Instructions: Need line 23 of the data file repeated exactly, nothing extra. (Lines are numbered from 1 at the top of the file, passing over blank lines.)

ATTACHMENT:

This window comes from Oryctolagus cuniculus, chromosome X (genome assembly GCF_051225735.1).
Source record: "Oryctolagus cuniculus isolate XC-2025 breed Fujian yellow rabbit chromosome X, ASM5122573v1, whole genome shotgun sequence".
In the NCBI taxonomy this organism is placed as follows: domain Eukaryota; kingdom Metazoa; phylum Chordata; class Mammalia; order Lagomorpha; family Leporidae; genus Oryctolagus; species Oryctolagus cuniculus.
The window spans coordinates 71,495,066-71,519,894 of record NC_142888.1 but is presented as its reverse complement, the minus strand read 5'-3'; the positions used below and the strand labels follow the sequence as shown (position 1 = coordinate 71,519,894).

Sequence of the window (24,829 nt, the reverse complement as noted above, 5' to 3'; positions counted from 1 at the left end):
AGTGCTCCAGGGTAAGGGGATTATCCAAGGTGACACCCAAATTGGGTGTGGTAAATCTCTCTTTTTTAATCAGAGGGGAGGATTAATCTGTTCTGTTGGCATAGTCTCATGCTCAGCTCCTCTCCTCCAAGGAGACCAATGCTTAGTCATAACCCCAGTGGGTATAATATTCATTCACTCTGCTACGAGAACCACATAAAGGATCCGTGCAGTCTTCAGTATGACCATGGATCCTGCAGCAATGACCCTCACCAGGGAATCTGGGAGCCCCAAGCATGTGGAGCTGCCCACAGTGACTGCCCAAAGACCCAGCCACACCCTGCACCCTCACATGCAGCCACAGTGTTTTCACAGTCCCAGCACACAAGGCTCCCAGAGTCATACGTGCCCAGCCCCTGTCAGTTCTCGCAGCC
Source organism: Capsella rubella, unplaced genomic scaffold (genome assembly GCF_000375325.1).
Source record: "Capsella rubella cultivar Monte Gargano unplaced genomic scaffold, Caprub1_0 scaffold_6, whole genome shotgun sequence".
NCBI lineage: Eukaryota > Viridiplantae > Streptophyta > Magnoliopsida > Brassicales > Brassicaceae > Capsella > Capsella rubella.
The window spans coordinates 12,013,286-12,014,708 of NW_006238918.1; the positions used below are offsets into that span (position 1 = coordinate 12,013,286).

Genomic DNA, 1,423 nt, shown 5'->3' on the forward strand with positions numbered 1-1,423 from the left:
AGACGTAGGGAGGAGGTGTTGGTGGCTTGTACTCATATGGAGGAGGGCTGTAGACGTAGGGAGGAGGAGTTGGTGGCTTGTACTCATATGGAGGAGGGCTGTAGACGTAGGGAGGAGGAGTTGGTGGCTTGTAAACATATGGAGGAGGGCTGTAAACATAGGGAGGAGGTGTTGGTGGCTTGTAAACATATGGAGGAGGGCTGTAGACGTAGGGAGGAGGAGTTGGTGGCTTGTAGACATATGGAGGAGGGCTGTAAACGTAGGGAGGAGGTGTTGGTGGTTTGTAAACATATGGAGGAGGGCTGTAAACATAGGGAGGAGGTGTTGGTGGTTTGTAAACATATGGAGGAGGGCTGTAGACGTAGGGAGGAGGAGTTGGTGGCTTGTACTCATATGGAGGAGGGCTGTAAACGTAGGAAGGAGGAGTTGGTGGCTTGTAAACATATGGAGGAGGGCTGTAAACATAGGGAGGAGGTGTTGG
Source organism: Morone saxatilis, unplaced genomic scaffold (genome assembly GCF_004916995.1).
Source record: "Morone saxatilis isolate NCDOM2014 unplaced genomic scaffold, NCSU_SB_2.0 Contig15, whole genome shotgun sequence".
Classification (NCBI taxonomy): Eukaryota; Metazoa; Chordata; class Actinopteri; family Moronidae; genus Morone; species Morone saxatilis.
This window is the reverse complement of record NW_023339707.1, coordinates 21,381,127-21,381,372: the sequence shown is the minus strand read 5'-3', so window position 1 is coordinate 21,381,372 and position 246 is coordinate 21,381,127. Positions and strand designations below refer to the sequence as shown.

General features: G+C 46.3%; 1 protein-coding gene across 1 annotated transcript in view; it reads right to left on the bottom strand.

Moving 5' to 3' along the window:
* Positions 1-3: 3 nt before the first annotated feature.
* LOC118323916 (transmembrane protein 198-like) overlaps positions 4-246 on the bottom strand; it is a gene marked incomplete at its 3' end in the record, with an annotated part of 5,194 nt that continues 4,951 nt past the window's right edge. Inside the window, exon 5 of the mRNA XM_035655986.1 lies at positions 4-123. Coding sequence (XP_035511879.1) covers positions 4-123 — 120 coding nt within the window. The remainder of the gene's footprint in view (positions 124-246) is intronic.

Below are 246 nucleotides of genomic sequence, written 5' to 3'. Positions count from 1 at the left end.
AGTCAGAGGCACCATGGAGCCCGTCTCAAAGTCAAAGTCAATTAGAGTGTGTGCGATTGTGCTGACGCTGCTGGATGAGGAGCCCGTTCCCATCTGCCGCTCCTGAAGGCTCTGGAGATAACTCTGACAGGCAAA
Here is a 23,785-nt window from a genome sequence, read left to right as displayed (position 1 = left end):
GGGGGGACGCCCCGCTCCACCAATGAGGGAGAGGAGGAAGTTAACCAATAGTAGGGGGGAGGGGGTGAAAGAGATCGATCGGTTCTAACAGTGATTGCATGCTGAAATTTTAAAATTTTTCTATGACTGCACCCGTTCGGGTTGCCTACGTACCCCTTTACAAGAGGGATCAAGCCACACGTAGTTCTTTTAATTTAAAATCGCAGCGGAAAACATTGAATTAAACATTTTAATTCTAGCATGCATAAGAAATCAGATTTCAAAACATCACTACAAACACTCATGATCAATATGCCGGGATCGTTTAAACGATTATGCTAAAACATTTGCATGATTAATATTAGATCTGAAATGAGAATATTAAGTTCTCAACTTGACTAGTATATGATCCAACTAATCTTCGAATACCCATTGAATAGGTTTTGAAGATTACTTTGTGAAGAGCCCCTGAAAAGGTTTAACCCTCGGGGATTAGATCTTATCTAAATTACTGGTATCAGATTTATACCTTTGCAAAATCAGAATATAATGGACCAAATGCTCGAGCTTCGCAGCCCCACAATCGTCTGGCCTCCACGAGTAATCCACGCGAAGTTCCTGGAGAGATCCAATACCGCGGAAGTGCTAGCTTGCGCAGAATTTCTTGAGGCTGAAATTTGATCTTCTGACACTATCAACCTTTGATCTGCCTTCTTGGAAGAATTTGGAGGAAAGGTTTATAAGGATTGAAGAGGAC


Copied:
Here is a 23,785-nt window from a genome sequence, read left to right as displayed (position 1 = left end):